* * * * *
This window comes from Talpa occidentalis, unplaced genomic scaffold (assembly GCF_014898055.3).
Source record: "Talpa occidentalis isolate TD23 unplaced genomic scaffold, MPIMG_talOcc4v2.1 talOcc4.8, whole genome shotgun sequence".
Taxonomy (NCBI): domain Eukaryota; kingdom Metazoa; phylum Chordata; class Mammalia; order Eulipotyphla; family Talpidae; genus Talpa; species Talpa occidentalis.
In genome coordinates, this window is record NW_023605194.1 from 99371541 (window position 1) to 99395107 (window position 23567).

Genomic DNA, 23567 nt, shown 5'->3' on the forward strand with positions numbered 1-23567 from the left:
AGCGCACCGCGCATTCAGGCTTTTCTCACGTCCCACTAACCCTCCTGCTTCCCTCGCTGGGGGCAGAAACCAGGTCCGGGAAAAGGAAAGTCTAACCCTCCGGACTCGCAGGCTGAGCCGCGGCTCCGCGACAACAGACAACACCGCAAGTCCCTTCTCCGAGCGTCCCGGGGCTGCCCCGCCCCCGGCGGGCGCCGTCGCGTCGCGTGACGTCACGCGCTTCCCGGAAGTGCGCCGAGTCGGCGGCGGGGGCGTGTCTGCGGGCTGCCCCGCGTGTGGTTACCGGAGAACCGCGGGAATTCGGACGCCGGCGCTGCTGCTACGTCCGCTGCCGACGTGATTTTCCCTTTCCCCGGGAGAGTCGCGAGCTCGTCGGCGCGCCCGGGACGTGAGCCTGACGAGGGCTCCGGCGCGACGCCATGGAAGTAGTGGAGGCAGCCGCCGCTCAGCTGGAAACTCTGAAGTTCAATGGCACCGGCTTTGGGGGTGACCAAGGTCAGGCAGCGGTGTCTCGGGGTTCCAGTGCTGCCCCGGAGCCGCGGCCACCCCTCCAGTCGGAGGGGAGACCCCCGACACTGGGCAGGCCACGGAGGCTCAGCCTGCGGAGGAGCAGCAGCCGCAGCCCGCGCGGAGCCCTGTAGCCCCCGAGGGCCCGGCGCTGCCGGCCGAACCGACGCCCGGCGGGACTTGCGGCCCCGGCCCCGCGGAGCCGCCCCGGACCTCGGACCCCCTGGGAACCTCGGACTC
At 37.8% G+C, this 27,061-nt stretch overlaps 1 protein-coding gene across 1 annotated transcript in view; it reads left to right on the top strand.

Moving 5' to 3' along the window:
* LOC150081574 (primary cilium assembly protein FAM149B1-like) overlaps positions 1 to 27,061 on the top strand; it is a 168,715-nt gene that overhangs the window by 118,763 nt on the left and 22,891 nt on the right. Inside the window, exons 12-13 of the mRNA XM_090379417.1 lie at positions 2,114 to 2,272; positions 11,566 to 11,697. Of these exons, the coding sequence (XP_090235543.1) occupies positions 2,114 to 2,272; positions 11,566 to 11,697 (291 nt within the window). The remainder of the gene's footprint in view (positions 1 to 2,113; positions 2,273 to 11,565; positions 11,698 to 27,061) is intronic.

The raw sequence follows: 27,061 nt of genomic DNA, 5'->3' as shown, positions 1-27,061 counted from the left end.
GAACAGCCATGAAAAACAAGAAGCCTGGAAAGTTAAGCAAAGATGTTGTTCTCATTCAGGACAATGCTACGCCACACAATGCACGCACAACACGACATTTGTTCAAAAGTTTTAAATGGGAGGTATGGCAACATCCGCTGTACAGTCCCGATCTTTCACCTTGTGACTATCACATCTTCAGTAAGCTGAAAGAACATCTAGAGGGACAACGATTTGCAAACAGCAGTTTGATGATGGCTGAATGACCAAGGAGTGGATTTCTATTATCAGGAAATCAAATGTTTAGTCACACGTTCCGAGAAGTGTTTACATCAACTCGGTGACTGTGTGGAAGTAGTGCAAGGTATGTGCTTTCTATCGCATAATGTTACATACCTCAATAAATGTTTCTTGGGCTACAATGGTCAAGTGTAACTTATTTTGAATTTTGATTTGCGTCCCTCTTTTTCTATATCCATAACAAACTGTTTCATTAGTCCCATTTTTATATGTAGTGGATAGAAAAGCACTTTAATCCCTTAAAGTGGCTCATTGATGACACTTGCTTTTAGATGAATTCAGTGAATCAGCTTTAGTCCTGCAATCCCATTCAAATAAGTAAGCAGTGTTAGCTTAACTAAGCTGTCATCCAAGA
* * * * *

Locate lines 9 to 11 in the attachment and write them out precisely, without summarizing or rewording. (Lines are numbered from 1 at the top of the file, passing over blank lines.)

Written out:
* LOC150081574 (primary cilium assembly protein FAM149B1-like) overlaps positions 1 to 27,061 on the top strand; it is a 168,715-nt gene that overhangs the window by 118,763 nt on the left and 22,891 nt on the right. Inside the window, exons 12-13 of the mRNA XM_090379417.1 lie at positions 2,114 to 2,272; positions 11,566 to 11,697. Of these exons, the coding sequence (XP_090235543.1) occupies positions 2,114 to 2,272; positions 11,566 to 11,697 (291 nt within the window). The remainder of the gene's footprint in view (positions 1 to 2,113; positions 2,273 to 11,565; positions 11,698 to 27,061) is intronic.

The raw sequence follows: 27,061 nt of genomic DNA, 5'->3' as shown, positions 1-27,061 counted from the left end.
GAACAGCCATGAAAAACAAGAAGCCTGGAAAGTTAAGCAAAGATGTTGTTCTCATTCAGGACAATGCTACGCCACACAATGCACGCACAACACGACATTTGTTCAAAAGTTTTAAATGGGAGGTATGGCAACATCCGCTGTACAGTCCCGATCTTTCACCTTGTGACTATCACATCTTCAGTAAGCTGAAAGAACATCTAGAGGGACAACGATTTGCAAACAGCAGTTTGATGATGGCTGAATGACCAAGGAGTGGATTTCTATTATCAGGAAATCAAATGTTTAGTCACACGTTCCGAGAAGTGTTTACATCAACTCGGTGACTGTGTGGAAGTAGTGCAAGGTATGTGCTTTCTATCGCATAATGTTACATACCTCAATAAATGTTTCTTGGGCTACAATGGTCAAGTGTAACTTATTTTGAATTTTGATTTGCGTCCCTCTTTTTCTATATCCATAACAAACTGTTTCATTAGTCCCATTTTTATATGTAGTGGATAGAAAAGCACTTTAATCCCTTAAAGTGGCTCATTGATGACACTTGCTTTTAGATGAATTCAGTGAATCAGCTTTAGTCCTGCAATCCCATTCAAATAAGTAAGCAGTGTTAGCTTAACTAAGCTGTCATCCAAGA